Thomas Scott’s Body
And Other Essays on Early Manitoba History
What did happen to the body of Thomas Scott?
The disposal of the body of Canadian history’s most famous political victim is the starting point for historian J.M. Bumsted’s new look at some of the most fascinating events and personalities of Manitoba’s Red River Settlement.
To outsiders, 19th-century Red River seemed like a remote community precariously poised on the edge of the frontier. Small and isolated though it may have been, Red River society was also lively, well educated, multicultural and often contentious. By looking at well-known figures from a new perspective, and by examining some of the more obscure corners of the settlement’s history, Bumsted challenges many of the widely held assumptions about Red River. He looks, for instance, at the brief, unhappy Swiss settlement at Red River, examines the controversial reputation of politician John Christian Shultz, and delves into the sensational scandal of a prominent clergyman’s trial.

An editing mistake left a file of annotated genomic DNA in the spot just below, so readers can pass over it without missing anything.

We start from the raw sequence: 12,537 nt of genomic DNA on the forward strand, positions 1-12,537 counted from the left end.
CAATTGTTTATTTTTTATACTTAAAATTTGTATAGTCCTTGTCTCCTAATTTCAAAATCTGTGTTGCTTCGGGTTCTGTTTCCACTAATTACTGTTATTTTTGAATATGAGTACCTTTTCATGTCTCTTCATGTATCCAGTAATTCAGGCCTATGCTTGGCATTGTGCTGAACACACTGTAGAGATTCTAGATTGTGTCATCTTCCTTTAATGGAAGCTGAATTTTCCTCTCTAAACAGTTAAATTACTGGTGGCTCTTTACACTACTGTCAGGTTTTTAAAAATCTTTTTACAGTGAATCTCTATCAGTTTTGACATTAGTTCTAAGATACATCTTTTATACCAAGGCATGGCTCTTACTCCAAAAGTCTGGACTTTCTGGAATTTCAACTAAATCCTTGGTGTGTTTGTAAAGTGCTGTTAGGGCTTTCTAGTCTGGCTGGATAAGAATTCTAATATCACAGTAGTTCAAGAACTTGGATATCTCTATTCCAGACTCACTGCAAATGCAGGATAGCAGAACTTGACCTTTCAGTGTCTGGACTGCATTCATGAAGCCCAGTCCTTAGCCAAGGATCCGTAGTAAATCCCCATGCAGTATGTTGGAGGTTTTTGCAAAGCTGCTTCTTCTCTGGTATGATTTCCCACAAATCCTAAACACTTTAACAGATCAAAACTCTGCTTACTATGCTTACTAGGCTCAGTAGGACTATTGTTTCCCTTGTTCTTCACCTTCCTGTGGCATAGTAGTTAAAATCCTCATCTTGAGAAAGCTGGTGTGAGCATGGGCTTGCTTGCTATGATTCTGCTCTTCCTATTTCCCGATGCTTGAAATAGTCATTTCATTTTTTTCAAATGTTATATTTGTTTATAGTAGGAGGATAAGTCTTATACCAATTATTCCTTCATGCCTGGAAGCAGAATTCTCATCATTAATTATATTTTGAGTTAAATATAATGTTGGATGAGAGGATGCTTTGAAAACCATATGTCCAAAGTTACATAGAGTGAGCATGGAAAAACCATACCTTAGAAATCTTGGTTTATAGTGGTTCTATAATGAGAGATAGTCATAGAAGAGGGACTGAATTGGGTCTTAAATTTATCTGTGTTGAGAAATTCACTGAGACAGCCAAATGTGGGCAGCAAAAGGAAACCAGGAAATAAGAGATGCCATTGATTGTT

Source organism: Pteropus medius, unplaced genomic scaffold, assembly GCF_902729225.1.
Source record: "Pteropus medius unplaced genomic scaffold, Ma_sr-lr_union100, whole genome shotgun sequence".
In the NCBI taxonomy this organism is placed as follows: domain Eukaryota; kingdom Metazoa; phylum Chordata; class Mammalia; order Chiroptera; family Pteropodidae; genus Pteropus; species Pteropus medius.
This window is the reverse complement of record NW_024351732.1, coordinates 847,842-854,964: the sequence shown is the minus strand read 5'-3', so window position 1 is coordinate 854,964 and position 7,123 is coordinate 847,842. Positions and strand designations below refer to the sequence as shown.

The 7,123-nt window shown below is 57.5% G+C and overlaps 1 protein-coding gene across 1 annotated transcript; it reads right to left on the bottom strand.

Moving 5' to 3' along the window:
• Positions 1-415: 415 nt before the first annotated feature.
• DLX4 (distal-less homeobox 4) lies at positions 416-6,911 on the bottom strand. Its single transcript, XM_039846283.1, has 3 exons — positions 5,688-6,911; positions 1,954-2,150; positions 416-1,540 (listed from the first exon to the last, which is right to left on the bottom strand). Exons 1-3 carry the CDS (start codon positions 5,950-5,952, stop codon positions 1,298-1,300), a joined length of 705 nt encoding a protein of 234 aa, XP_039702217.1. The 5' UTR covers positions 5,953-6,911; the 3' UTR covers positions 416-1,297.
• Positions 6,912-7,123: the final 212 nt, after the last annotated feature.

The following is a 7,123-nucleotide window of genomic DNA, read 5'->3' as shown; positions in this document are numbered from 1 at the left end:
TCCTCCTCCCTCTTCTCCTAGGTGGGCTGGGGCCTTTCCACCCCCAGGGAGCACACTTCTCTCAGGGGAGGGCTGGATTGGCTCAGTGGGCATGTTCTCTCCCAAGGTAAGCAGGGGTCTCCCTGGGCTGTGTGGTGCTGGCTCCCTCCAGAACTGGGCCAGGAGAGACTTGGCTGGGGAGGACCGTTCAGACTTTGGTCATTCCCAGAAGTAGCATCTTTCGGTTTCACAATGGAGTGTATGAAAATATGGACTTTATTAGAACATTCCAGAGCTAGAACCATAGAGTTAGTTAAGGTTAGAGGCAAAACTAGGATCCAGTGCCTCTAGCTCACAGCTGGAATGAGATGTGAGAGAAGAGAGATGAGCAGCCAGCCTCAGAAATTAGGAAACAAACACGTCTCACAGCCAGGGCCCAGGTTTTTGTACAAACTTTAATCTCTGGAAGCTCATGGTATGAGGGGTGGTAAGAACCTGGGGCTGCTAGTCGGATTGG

Vividly written, Thomas Scott’s Body pieces together a new and often surprising picture of early Manitoba and its people.
“Impressively researched and exceptionally well-written. Bumsted’s readings are unbelievably broad and his scrutiny of the archival record is intense.”
– Mary-Ellen Kelm, author of Colonizing Bodies
About the Author
J.M. Bumsted is the author of many popular and scholarly books on Canadian history, including Fur Trade Wars, The Dictionary of Manitoba Biography, and the widely used textbook The Canadian Peoples: A History. He teaches history at the University of Manitoba.